Opening Day 2011 will be the 50th Opening Day in Mets history. To honor that, around here we’ll be counting down the top 50 Mets in team history, one every weekday from now until we’ve done ‘em all. Today, #33, Jerry Grote:
Jerry Grote is problematic to rate. His numbers, both sabermetric and traditional, aren’t particularly impressive. He put up decent on base percentages for a catcher, but had no power — his career slugging percentage (.326) is lower than Luis Castillo’s (.351). Grote’s Mets OPS+ sits at 85, putting him right between Ron Hodges and Vance Wilson on the pantheon of “Mets catchers who couldn’t really hit so good.” Defensively, Grote had a good arm for a catcher, but perhaps not a great one: he threw out 38% of would be base stealers during a period when the major league average was 36% caught stealing. He threw a little bit better than average. Still, no-hit, decent-throw catchers grow on trees . . . no, wait. Outfielders grow on trees. Catchers probably grow below the ground, like potatoes and dwarves. Anyway. Wherever no-hit catchers grow, they’re not uncommon.
However, Grote was well regarded for all of his defensive virtues, and not just his throwing in particular. “Jerry Grote is a catcher who hits. Johnny Bench is a hitter who catches,” once spoketh Joe Torre. “There is a big difference.”
Catcher defense remains a big problems for sabermetrics. Everyone knows what goes into catching – calling the game, framing pitches, blocking the plate, controlling the running game, making sure the batter isn’t peaking, remembering to wear a cup – but no one really knows how it all fits together, or even the relative sizes of the parts. It’s like a big puzzle with no directions, and some pieces are invisible. It’s hard to objectively measure all of Jerry Grote’s defensive contributions, which may cause him to be massively undervalued by something like wins above replacement. Given his defensive reputation, I suspect that WAR does just that.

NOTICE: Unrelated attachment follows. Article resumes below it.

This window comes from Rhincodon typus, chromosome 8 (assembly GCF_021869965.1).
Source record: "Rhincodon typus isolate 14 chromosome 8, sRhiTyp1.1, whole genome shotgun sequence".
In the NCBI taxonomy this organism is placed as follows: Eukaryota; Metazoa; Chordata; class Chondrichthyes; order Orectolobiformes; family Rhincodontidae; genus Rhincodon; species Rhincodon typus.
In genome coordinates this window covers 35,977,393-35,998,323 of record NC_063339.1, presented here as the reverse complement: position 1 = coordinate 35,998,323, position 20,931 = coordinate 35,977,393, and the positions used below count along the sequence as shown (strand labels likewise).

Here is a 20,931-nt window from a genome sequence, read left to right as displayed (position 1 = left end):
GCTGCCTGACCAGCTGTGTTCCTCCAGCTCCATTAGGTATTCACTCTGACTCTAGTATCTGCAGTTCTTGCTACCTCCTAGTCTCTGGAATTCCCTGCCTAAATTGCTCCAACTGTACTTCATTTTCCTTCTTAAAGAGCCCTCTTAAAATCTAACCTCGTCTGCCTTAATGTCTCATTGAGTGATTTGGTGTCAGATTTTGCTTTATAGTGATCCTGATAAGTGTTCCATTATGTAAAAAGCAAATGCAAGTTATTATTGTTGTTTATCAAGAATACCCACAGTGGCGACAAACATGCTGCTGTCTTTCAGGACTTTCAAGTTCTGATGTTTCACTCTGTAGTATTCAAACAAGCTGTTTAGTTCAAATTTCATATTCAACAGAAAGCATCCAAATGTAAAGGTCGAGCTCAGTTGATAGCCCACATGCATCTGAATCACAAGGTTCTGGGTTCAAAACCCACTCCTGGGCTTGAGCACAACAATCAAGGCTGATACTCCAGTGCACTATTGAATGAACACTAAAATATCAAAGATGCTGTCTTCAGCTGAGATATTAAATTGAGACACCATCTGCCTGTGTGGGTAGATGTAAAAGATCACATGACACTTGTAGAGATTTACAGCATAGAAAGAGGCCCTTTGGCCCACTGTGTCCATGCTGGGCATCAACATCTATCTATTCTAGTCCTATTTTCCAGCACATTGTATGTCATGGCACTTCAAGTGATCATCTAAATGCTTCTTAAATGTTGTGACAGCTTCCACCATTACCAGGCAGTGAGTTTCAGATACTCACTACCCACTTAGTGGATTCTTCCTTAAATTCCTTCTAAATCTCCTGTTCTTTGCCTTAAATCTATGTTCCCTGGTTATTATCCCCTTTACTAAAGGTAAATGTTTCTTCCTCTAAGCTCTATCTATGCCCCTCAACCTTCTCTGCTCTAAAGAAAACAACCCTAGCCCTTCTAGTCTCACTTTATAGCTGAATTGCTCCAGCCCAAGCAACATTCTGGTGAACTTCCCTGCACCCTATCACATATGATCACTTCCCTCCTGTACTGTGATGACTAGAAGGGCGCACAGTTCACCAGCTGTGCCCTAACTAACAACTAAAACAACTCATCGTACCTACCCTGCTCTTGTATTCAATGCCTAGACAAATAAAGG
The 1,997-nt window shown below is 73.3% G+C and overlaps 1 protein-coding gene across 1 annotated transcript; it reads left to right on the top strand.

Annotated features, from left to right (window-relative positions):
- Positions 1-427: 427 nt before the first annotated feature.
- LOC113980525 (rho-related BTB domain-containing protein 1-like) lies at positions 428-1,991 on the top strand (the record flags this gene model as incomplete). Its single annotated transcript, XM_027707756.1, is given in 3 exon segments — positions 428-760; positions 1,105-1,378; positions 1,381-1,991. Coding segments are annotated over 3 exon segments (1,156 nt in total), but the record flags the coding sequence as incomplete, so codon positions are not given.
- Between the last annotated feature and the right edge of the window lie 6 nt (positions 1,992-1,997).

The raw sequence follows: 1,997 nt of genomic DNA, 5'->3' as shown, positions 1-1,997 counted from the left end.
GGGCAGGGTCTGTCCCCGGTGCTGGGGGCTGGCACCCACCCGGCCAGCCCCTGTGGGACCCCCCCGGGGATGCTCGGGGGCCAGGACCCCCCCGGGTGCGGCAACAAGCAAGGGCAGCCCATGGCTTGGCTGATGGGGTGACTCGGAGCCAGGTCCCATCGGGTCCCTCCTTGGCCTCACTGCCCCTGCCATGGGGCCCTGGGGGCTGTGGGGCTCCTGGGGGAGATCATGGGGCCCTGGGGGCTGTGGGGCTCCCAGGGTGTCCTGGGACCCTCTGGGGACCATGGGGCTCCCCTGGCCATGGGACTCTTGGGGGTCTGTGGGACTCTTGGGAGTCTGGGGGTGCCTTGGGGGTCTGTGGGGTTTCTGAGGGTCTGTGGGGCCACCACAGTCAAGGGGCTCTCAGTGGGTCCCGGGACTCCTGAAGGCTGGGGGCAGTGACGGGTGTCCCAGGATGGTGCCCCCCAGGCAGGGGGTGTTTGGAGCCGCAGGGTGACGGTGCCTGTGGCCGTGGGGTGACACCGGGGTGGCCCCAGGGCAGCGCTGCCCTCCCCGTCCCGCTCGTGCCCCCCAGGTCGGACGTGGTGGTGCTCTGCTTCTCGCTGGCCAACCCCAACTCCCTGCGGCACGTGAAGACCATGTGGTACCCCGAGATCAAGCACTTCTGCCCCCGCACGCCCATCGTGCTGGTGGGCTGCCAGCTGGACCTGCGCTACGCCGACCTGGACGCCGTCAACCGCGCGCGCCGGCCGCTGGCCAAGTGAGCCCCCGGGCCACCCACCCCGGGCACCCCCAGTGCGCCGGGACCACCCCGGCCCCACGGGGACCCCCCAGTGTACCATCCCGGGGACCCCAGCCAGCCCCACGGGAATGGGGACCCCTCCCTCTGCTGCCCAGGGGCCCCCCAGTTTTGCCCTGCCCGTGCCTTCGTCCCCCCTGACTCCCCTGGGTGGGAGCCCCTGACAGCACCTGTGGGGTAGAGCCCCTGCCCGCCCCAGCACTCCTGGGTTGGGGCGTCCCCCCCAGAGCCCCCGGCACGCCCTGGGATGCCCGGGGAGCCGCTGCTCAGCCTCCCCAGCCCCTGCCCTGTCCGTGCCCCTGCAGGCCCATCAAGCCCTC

For example: During his twelve years with the Mets, Grote’s pitchers allowed 3.65 runs per nine innings while he was behind the plate; when someone else was the catcher, Mets pitchers allowed 3.91 runs per nine innings. A 0.26 run difference may not seem like much, but over the course of a full catcher season — 800 innings behind the plate — it’s a difference of about 23 runs. That’s about the same as the difference a great defensive shortstop or center fielder would make.
Of course, it’s not really that easy. I don’t know how much of this effect is Grote, and how much is simply which pitchers he was catching. Or if the Mets’ other catchers were terrible and made Grote look good in comparison. There are too many possibilities in these sorts of thing, which is why catcher defense is still a problem for baseball Zuckerbergs. If you want to assume that the difference in runs allowed is an effect of Grote, he jumps all the way into the top 20 of this list. For lack of better knowledge, I left him here at number 33, but he probably should be much higher.
Weird list this time. Mets with at least 10 home runs, but more sacrifice hits than home runs: